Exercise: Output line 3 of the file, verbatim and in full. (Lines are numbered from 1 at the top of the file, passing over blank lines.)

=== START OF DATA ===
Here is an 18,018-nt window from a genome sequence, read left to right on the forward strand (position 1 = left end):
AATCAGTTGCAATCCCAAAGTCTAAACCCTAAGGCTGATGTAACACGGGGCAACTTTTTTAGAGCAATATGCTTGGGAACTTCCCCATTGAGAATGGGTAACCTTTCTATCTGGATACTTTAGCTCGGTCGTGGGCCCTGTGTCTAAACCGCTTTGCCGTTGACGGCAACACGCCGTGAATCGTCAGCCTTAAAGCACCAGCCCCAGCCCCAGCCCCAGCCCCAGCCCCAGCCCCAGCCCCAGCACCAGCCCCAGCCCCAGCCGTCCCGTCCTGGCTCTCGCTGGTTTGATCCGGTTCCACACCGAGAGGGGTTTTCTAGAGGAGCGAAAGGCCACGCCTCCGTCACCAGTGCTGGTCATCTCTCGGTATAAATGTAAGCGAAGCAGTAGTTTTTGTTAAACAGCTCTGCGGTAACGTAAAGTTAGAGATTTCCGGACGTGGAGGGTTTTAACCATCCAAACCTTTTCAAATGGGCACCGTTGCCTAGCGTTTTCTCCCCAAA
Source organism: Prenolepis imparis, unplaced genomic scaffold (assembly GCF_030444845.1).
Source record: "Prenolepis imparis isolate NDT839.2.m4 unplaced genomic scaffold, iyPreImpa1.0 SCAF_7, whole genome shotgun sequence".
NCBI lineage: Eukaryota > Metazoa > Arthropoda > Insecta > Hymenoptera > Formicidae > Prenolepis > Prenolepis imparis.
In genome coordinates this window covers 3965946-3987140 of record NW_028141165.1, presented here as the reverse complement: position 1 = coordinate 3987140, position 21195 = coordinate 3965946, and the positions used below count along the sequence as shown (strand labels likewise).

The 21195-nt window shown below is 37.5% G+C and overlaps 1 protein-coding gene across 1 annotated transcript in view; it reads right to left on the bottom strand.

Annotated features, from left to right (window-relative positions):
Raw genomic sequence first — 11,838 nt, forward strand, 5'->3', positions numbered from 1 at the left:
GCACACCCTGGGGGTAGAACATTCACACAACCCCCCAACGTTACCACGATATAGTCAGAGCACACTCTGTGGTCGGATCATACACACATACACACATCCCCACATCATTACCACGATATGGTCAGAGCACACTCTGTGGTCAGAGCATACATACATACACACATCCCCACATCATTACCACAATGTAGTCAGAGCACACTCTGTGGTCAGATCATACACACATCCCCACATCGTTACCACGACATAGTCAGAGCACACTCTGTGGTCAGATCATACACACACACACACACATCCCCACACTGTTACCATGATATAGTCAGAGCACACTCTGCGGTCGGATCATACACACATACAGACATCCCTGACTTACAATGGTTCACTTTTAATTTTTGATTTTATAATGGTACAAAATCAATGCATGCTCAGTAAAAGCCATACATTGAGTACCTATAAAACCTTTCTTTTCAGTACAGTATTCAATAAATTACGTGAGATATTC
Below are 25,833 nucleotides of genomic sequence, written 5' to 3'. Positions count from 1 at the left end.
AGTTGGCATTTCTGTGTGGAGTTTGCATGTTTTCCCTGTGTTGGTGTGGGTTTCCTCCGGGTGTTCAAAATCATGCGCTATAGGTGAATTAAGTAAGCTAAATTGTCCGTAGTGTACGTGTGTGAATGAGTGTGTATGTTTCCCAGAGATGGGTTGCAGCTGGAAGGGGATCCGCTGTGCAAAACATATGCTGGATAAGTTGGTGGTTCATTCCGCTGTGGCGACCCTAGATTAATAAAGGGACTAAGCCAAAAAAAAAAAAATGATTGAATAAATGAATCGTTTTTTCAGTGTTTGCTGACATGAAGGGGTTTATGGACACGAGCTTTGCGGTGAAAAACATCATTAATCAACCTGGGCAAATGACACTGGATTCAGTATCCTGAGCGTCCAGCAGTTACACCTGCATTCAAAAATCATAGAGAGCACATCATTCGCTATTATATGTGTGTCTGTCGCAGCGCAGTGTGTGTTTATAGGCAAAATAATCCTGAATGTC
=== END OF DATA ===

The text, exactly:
Source organism: Prenolepis imparis, unplaced genomic scaffold (assembly GCF_030444845.1).